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HDR pays homage to the evolution of the nation’s capital in Westboro studio


The first thing visitors notice upon entering HDR Architecture Associates, Inc.’s Westboro location is the ceiling – specifically, an overhead wooden carved abstract map of Ottawa that runs the length of the office, drawing one’s eye across the space.

Jason-Emery Groën, vice-president and design director at the architectural firm, says he loves to hear the various questions visitors ask about the ceiling piece, as well as listen to people at the office explain it from their point of view. The story told by the installation reflects the importance the firm places on local history and on understanding the context of each new project they take on.

“The ability to tell stories is central to our craft,” says Groën, and the ceiling piece tells a tale that’s important to HDR’s work in the region: the story of our Nation’s Capital.

The installation is made of more than 170 computer-numerically-controlled cut pieces carefully arranged in an abstract grid that traces Ottawa’s evolution through a “topography of time,” explains Groën. LTR Industries in Ottawa worked closely with the HDR team to develop the ceiling panel system, innovating at every step of the way.

Running lengthwise are the confluence lines, or the key waterways Ottawa was originally founded upon, alongside later transportation corridors such as Baseline Road and the Queensway.


“Where the natural rivers, the man-made concession line, and the heavy influence of the evolution of transportation have fundamentally transformed the Valley” – that’s the narrative Groën and his team wanted to convey when they designed and installed this piece themselves.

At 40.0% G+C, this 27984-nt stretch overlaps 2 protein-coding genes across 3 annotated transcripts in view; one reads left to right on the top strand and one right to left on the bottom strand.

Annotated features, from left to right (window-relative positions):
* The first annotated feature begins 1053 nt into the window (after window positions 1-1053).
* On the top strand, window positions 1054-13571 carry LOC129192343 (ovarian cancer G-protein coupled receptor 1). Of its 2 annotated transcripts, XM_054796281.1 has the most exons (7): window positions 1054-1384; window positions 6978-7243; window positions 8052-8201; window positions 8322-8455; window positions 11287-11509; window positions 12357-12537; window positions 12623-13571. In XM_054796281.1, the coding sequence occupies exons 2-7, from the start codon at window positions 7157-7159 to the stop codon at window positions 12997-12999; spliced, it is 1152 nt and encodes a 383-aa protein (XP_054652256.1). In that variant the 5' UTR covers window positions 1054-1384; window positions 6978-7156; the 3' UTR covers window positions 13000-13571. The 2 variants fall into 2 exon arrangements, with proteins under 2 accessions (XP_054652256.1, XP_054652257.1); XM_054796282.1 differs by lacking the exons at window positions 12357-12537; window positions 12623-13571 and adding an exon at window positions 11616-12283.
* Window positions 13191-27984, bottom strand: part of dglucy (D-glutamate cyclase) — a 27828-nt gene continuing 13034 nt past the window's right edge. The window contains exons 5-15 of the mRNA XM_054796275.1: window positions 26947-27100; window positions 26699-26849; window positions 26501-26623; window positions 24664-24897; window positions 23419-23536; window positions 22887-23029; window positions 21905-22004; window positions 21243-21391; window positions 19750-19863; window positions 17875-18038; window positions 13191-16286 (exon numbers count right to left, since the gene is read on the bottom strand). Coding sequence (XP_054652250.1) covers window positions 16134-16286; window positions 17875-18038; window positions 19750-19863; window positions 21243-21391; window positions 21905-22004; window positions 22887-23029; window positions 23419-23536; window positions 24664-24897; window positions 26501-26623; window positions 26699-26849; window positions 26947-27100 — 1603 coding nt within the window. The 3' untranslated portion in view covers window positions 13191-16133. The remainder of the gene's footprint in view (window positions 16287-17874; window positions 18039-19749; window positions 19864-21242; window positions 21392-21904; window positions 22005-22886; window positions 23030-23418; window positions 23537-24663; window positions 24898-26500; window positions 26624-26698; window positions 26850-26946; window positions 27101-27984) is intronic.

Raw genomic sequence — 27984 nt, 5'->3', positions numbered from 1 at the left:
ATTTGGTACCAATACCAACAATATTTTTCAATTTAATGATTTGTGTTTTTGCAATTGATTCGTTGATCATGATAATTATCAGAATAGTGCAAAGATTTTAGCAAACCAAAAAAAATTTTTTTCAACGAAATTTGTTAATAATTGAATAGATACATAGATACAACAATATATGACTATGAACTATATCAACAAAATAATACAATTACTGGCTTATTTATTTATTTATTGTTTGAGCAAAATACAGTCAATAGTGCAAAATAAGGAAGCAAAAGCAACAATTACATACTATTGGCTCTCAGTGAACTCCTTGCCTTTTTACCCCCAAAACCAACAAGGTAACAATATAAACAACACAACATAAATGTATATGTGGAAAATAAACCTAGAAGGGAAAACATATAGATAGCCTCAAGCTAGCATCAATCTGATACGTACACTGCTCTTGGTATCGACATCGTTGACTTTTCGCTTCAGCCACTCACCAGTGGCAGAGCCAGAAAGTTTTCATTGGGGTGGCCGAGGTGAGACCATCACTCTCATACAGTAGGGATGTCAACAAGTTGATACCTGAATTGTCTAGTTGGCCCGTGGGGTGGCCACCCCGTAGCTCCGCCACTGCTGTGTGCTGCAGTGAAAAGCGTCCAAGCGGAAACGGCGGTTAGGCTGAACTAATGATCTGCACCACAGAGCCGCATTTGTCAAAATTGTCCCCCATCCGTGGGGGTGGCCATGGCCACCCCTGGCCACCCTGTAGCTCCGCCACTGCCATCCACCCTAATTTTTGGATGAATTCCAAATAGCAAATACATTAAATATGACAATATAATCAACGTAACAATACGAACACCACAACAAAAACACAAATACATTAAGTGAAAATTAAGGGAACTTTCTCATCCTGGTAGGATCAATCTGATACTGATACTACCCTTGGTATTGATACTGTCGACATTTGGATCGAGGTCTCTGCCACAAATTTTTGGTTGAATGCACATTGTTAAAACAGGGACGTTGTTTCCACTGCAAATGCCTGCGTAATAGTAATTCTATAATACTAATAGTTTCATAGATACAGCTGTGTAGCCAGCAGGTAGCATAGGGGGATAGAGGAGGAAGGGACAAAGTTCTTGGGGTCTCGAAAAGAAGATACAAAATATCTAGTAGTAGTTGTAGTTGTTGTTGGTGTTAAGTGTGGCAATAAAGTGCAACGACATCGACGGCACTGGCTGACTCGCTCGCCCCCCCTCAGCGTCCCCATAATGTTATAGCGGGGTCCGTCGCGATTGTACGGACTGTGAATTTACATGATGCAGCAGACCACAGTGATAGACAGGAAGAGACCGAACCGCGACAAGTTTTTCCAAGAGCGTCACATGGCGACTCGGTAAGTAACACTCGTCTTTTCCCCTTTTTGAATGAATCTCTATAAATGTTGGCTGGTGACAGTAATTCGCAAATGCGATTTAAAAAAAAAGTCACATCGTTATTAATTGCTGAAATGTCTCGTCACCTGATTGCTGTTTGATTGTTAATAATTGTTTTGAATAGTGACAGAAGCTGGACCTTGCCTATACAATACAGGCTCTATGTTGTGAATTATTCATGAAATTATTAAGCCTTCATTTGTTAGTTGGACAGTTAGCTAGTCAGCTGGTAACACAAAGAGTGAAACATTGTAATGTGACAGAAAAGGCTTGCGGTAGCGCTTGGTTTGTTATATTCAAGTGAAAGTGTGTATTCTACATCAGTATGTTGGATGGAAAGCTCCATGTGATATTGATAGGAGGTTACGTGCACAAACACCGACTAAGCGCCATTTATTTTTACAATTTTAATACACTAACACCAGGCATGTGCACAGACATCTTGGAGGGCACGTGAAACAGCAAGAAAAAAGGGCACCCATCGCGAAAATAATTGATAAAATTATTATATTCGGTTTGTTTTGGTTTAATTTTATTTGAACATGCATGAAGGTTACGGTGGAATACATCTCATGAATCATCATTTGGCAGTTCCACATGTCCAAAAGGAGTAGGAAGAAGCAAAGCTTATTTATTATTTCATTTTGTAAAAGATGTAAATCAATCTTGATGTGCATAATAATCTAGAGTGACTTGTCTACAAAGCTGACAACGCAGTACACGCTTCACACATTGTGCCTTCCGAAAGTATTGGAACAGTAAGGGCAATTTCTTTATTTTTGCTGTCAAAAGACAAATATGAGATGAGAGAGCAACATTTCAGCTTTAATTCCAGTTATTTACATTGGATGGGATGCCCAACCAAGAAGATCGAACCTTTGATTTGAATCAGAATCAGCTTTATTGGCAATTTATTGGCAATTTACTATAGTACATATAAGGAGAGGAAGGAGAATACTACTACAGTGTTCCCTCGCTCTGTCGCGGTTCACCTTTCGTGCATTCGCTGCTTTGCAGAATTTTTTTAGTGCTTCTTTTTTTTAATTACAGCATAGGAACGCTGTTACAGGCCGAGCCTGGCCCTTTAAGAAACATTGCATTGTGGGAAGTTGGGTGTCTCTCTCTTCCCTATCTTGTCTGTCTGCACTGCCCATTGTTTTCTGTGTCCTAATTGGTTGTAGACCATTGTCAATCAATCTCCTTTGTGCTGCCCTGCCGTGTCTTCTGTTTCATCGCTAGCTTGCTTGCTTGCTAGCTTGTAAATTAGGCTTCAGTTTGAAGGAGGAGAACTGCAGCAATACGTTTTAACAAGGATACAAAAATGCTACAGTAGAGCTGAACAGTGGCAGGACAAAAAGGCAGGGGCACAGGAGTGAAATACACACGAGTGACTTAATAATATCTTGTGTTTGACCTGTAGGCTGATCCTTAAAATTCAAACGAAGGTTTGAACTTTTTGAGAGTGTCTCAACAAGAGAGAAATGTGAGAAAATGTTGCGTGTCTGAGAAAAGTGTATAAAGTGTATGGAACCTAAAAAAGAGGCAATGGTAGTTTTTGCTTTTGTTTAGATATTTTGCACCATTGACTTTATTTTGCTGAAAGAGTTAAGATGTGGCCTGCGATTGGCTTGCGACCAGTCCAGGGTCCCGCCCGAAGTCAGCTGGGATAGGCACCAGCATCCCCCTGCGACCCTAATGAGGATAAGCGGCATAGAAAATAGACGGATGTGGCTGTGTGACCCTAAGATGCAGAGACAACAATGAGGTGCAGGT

Storytelling is a key element in design, going beyond simply functional solutions to help clients convey their identity, core values and message. The intricate ceiling installment highlights the firm’s ability to interpret a client’s story.

Light and transparency

One of the unique features of HDR’s Ottawa space are the windows on both the north and south-facing walls. When one enters and walks past the welcome desk, the office is naturally illuminated from both sides, with an outdoor patio stretching the length of the south wall.

“It’s really rare that you can see right through a commercial building in our North American context,” says Groën. To make the most of all that natural light, the open-concept working areas are separated with low dividers, rather than traditional taller cubicle walls. A few offices and meeting rooms are along the flanking sides of the floor, with glass doors and walls facing inward to make the most of the borrowed light.

Groën says the open-concept layout of the working spaces facilitates learning and collaboration, and the lack of sound walls hasn’t made things louder – if anything, he says people are more mindful of each other.